# Kan extension “commutes” with a certain left adjoint

Let $$\mathcal{A},\mathcal{B}$$ be small categories, $$\mathcal{C}$$ a cocomplete category and $$\mathcal{D}$$ an arbitrary category. Consider functors $$F:\mathcal{A}\rightarrow\mathcal{B}$$, $$G:\mathcal{A}\rightarrow\mathcal{C}$$, $$R:\mathcal{D}\rightarrow\mathcal{C}$$ and $$L:\mathcal{C}\rightarrow\mathcal{D}$$, where $$L$$ is left adjoint to $$R$$. We want to show that $$L\circ\text{Lan}_F(G)=\text{Lan}_F(L\circ G).$$

The author provides the following proof:

For every functor $$H:\mathcal{B}\rightarrow\mathcal{D}$$, we get the following bijections:

\begin{align} \text{Nat}\left(L\circ\text{Lan}_F(G),H\right) & \cong \text{Nat}\left(\text{Lan}_F(G),R\circ H\right) \\ & \cong \text{Nat}\left(G,R\circ H\circ F\right) \\ & \cong \text{Nat}\left(L\circ G,H\circ F\right)\\ & \cong \text{Nat}\left(\text{Lan}_F(L\circ G),H\right) .\end{align}

What is the justification for these isomorphisms; i.e. how does one deduce them? On the other hand, are these classes of natural transformations sets?

Edit:

Let $$R_*:[\mathcal{B},\mathcal{D}]\rightarrow[\mathcal{B},\mathcal{C}]$$ be the functor defined by $$R_*(H)=R\circ H$$ and $$R_*(\alpha)=R*\alpha$$. Then $$R_*$$ is left adjoint to $$L_*$$. But I am not sure how this helps. If $$\mu:L\circ\text{Lan}_F(G)\Rightarrow H$$, then $$R_*(\mu):R\circ L\circ\text{Lan}_F(G)\Rightarrow R\circ H$$ –but this doesn't give a natural transformation from $$\text{Lan}_F(G)$$ to $$R\circ H$$.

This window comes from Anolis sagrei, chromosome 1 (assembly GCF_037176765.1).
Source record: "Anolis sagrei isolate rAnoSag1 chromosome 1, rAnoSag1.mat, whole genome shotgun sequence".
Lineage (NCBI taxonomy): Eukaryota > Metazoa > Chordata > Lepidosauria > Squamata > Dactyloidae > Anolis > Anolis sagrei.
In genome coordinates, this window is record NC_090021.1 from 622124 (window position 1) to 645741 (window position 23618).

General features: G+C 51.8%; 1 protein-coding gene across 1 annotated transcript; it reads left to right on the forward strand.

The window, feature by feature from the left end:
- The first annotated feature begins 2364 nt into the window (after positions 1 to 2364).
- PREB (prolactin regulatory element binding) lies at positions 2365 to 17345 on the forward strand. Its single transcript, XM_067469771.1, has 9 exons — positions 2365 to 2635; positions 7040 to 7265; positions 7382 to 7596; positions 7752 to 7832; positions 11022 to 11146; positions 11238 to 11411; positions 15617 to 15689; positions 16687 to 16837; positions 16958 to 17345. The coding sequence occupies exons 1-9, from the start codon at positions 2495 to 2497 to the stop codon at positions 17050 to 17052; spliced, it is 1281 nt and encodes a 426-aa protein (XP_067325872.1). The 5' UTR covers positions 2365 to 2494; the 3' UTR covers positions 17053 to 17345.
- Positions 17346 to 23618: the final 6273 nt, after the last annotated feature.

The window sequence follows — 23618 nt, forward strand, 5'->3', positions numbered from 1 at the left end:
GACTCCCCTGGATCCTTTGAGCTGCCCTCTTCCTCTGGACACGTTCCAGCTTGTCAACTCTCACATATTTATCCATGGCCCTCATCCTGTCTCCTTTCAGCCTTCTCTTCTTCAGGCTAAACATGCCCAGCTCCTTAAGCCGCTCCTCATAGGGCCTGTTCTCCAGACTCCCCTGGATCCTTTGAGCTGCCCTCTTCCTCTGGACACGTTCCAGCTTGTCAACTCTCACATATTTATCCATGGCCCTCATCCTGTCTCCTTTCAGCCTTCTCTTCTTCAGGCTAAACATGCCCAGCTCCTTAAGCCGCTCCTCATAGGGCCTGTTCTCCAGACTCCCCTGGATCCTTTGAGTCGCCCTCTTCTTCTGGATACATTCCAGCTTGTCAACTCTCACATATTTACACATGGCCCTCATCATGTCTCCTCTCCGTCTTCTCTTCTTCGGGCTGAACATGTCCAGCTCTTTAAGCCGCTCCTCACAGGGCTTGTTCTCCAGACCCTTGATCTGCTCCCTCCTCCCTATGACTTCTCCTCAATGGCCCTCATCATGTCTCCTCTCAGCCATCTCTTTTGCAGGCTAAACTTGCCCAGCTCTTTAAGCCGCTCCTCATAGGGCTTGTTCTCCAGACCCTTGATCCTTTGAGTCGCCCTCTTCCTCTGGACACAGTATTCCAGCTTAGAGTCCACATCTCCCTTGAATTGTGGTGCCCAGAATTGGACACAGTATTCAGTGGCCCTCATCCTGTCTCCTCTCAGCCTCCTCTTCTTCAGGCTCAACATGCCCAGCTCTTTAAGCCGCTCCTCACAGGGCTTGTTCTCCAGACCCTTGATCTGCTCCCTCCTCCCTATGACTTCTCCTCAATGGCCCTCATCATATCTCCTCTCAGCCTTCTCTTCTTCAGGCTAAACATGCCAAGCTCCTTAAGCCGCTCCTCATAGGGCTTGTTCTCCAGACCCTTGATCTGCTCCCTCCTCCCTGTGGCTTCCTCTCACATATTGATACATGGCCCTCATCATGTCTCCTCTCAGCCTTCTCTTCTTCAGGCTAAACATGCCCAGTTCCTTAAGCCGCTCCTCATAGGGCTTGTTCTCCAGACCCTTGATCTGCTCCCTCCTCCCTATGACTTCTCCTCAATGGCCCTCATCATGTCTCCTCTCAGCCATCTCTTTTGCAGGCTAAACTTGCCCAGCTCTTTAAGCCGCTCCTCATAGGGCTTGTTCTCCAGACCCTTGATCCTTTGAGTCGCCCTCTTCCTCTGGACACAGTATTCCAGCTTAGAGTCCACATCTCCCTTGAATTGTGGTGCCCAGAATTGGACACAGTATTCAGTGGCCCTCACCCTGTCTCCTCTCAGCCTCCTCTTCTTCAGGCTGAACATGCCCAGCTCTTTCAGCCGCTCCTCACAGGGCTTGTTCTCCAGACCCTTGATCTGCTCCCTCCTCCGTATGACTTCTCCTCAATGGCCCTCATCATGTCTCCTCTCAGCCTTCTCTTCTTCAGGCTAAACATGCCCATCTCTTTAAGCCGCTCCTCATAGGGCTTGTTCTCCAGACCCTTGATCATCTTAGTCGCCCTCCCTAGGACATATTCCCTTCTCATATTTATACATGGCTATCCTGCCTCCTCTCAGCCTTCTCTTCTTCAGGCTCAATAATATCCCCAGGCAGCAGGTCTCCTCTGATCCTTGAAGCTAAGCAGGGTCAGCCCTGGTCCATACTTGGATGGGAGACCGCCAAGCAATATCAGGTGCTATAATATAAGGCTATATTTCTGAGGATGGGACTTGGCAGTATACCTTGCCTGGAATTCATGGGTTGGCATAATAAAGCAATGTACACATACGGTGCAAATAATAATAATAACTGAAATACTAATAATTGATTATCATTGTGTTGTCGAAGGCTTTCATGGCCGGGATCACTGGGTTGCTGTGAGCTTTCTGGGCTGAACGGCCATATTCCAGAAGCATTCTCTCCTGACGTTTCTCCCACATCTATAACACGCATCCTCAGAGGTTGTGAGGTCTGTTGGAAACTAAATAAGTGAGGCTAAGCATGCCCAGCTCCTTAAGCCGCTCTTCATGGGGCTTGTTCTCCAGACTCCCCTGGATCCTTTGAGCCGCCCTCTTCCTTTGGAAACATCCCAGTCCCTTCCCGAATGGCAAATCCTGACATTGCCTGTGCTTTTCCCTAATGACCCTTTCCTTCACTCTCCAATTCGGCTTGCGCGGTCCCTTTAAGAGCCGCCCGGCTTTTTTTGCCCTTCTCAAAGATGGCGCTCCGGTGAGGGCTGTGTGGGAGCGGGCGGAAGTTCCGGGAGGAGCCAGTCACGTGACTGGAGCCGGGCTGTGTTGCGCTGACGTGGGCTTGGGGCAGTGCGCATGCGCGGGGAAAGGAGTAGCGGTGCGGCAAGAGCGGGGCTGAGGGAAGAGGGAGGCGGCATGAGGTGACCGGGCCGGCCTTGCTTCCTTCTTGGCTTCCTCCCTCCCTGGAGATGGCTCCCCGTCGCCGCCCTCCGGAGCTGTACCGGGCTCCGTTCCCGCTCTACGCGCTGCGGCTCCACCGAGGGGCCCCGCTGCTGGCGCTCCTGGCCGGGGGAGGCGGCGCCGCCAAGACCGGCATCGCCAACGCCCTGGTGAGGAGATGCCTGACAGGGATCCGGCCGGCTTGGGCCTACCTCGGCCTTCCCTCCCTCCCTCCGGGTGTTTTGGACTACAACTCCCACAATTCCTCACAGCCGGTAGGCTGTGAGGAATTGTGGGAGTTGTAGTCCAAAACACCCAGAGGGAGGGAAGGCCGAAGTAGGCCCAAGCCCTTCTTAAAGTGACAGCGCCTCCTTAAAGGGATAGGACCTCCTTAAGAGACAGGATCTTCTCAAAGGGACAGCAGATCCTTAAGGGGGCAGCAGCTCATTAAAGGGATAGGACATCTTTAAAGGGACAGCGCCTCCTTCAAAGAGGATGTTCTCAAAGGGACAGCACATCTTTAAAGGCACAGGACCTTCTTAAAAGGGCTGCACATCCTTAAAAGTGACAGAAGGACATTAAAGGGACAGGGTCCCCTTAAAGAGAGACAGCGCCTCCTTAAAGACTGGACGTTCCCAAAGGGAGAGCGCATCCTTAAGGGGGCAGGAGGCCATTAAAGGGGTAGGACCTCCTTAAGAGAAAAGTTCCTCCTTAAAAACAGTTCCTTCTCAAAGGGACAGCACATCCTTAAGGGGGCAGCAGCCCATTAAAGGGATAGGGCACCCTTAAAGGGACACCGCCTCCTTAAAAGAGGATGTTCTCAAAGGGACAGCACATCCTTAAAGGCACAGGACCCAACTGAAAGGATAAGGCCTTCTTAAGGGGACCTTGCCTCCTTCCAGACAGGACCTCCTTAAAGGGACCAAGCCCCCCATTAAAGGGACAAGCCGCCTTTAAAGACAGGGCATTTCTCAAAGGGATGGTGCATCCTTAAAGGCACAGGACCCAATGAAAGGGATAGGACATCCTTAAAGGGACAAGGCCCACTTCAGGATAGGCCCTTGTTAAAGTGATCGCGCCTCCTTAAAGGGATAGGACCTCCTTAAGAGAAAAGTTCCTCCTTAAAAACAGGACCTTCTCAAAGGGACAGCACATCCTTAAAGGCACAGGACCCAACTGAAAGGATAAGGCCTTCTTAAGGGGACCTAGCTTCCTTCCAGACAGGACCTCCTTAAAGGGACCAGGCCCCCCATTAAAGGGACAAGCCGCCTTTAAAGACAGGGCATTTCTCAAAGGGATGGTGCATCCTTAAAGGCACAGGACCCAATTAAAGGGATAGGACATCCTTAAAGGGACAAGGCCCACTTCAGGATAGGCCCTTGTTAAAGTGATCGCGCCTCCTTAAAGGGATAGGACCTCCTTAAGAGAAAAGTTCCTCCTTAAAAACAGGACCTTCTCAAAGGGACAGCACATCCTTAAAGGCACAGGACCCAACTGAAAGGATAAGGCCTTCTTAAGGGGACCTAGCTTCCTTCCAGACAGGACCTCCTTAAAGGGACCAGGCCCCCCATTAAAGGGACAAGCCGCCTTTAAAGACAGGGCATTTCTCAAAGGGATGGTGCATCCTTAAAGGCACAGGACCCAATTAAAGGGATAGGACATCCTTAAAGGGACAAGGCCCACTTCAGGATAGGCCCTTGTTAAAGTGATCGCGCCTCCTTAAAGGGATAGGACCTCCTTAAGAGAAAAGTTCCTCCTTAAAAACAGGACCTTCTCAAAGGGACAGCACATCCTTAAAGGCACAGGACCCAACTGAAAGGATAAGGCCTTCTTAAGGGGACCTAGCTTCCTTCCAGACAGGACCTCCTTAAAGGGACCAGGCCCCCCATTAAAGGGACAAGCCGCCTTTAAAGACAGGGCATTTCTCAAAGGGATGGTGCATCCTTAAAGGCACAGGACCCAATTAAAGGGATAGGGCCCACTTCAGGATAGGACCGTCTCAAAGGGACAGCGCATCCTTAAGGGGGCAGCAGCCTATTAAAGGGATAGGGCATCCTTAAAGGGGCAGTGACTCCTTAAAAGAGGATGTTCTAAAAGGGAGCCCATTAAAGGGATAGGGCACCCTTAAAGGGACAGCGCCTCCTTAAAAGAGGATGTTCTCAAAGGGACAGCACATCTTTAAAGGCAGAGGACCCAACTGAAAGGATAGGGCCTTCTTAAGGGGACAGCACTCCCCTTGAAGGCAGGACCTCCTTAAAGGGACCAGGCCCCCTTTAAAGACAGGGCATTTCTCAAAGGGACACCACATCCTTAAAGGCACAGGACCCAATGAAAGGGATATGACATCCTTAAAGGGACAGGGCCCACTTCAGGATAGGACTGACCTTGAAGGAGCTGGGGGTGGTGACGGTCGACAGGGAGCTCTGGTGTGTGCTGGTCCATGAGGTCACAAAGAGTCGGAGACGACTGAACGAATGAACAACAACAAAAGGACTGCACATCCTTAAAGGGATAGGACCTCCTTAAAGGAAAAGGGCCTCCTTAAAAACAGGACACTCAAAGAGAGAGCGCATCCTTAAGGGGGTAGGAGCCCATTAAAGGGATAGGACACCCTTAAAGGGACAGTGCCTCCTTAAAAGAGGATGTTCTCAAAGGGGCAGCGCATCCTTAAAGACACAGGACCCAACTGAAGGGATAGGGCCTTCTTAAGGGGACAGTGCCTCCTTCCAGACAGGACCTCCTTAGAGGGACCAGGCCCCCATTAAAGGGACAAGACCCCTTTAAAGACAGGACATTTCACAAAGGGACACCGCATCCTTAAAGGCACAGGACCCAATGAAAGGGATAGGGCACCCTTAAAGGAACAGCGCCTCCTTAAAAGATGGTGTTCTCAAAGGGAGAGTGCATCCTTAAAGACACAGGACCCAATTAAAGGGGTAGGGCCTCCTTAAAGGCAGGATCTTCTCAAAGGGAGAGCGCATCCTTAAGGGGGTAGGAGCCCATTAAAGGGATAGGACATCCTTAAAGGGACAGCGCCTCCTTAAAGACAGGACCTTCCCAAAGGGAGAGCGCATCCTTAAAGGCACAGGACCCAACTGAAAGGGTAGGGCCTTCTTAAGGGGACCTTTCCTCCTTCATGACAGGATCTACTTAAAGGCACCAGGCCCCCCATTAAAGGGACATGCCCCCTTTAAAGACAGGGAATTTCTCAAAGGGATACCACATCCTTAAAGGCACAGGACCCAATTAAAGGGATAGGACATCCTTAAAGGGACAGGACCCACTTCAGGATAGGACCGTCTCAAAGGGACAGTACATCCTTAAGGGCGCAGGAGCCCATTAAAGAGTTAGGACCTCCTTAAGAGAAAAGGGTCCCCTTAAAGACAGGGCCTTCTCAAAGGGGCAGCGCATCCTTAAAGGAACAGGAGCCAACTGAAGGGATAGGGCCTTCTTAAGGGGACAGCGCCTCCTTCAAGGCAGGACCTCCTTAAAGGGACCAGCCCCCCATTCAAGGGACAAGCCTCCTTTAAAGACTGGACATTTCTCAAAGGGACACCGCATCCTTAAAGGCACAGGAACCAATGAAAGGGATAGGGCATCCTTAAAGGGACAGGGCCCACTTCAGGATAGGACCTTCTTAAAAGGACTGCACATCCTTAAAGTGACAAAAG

## 1 Answer

If $$L\dashv R$$, then $$L_*\dashv R_*$$, not the other way around (the places are switched if you take precomposition, $$L^*, R^*$$)

A good way to see that $$L_*\dashv R_*$$ is via the formulation of adjoints with a unit and a counit satisfying the triangle identities.

You'll want $$\epsilon_* : L_*R_*\to id$$, which is simply given by $$\epsilon G : LRG\to G$$ for any $$G$$, and $$\eta_* : id\to R_*L_*$$ which is also given by $$\eta G : G\to RLG$$. That they satisfy the triangle identities is essentially obvious because $$\epsilon,\eta$$ do (if you're not convinced, write it down !)

Therefore all the isomorphisms in the proof are justified.

(with regards to your edit, maybe a more concrete way to see it : suppose you have $$\theta : LT\to S$$, then you get $$R\theta : RLT\to RS$$, and then you can precompose by $$\eta T : T\to RLT$$ to get $$(R\theta)\circ \eta T : T\to RS$$)

• Thank you. Just a quick question: Are these classes of natural transformations sets? I ask because I would like to know if any link can be drawn between this result and Yoneda. – alf262 Jul 30 '20 at 17:59
• Since $\mathcal{A,B}$ are assumed to be small, they are sets indeed (for any small category $C$, and any category $D$ - which is assumed to be locally small, as is done most of the time -, $Fun(C,D)$ is locally small, that is, $Nat(F,G)$ is a set). But even if they were classes, you could use Yoneda, you just have to be careful in a sense – Maxime Ramzi Jul 30 '20 at 18:05